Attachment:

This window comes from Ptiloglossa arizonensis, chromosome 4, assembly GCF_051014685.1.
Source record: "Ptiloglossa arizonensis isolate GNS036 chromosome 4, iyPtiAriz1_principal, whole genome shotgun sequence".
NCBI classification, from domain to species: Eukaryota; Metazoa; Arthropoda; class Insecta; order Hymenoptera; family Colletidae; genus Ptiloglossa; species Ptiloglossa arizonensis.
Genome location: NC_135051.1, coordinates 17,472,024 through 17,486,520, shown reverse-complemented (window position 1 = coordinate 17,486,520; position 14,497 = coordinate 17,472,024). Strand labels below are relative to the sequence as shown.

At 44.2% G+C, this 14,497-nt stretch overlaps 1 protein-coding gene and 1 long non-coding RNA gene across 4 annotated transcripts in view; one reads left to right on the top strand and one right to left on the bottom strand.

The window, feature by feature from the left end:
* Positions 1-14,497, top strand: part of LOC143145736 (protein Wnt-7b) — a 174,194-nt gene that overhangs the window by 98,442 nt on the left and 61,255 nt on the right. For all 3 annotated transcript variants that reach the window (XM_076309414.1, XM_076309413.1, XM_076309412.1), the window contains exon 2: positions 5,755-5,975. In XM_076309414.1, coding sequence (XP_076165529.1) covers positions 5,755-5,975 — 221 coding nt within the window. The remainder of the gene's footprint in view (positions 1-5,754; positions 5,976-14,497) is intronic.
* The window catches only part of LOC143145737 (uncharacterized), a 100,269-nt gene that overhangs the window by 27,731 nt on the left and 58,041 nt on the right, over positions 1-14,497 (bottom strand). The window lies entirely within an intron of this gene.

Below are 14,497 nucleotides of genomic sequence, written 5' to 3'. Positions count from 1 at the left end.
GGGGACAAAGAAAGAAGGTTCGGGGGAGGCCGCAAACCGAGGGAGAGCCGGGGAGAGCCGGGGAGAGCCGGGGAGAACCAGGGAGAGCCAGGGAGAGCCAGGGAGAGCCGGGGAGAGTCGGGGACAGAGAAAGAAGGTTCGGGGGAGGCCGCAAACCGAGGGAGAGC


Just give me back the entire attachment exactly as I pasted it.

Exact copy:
This window comes from Ptiloglossa arizonensis, chromosome 4, assembly GCF_051014685.1.
Source record: "Ptiloglossa arizonensis isolate GNS036 chromosome 4, iyPtiAriz1_principal, whole genome shotgun sequence".
NCBI classification, from domain to species: Eukaryota; Metazoa; Arthropoda; class Insecta; order Hymenoptera; family Colletidae; genus Ptiloglossa; species Ptiloglossa arizonensis.
Genome location: NC_135051.1, coordinates 17,472,024 through 17,486,520, shown reverse-complemented (window position 1 = coordinate 17,486,520; position 14,497 = coordinate 17,472,024). Strand labels below are relative to the sequence as shown.

At 44.2% G+C, this 14,497-nt stretch overlaps 1 protein-coding gene and 1 long non-coding RNA gene across 4 annotated transcripts in view; one reads left to right on the top strand and one right to left on the bottom strand.

The window, feature by feature from the left end:
* Positions 1-14,497, top strand: part of LOC143145736 (protein Wnt-7b) — a 174,194-nt gene that overhangs the window by 98,442 nt on the left and 61,255 nt on the right. For all 3 annotated transcript variants that reach the window (XM_076309414.1, XM_076309413.1, XM_076309412.1), the window contains exon 2: positions 5,755-5,975. In XM_076309414.1, coding sequence (XP_076165529.1) covers positions 5,755-5,975 — 221 coding nt within the window. The remainder of the gene's footprint in view (positions 1-5,754; positions 5,976-14,497) is intronic.
* The window catches only part of LOC143145737 (uncharacterized), a 100,269-nt gene that overhangs the window by 27,731 nt on the left and 58,041 nt on the right, over positions 1-14,497 (bottom strand). The window lies entirely within an intron of this gene.

Below are 14,497 nucleotides of genomic sequence, written 5' to 3'. Positions count from 1 at the left end.
GGGGACAAAGAAAGAAGGTTCGGGGGAGGCCGCAAACCGAGGGAGAGCCGGGGAGAGCCGGGGAGAGCCGGGGAGAACCAGGGAGAGCCAGGGAGAGCCAGGGAGAGCCGGGGAGAGTCGGGGACAGAGAAAGAAGGTTCGGGGGAGGCCGCAAACCGAGGGAGAGC